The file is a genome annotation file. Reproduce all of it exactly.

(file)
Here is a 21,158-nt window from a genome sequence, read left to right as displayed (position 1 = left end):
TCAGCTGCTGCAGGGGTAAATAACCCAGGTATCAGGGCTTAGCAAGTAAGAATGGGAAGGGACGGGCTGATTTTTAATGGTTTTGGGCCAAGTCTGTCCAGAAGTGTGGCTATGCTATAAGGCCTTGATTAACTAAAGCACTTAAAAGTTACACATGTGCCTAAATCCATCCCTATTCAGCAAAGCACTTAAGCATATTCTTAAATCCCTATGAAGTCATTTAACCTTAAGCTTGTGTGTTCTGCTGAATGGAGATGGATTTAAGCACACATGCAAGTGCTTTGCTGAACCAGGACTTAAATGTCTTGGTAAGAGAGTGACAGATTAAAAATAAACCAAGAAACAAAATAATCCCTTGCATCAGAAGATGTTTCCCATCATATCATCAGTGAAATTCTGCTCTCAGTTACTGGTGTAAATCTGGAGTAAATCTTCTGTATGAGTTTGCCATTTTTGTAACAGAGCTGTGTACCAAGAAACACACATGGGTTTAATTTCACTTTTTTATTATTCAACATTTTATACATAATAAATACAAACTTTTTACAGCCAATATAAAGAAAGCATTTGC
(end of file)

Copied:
Here is a 21,158-nt window from a genome sequence, read left to right as displayed (position 1 = left end):
TCAGCTGCTGCAGGGGTAAATAACCCAGGTATCAGGGCTTAGCAAGTAAGAATGGGAAGGGACGGGCTGATTTTTAATGGTTTTGGGCCAAGTCTGTCCAGAAGTGTGGCTATGCTATAAGGCCTTGATTAACTAAAGCACTTAAAAGTTACACATGTGCCTAAATCCATCCCTATTCAGCAAAGCACTTAAGCATATTCTTAAATCCCTATGAAGTCATTTAACCTTAAGCTTGTGTGTTCTGCTGAATGGAGATGGATTTAAGCACACATGCAAGTGCTTTGCTGAACCAGGACTTAAATGTCTTGGTAAGAGAGTGACAGATTAAAAATAAACCAAGAAACAAAATAATCCCTTGCATCAGAAGATGTTTCCCATCATATCATCAGTGAAATTCTGCTCTCAGTTACTGGTGTAAATCTGGAGTAAATCTTCTGTATGAGTTTGCCATTTTTGTAACAGAGCTGTGTACCAAGAAACACACATGGGTTTAATTTCACTTTTTTATTATTCAACATTTTATACATAATAAATACAAACTTTTTACAGCCAATATAAAGAAAGCATTTGC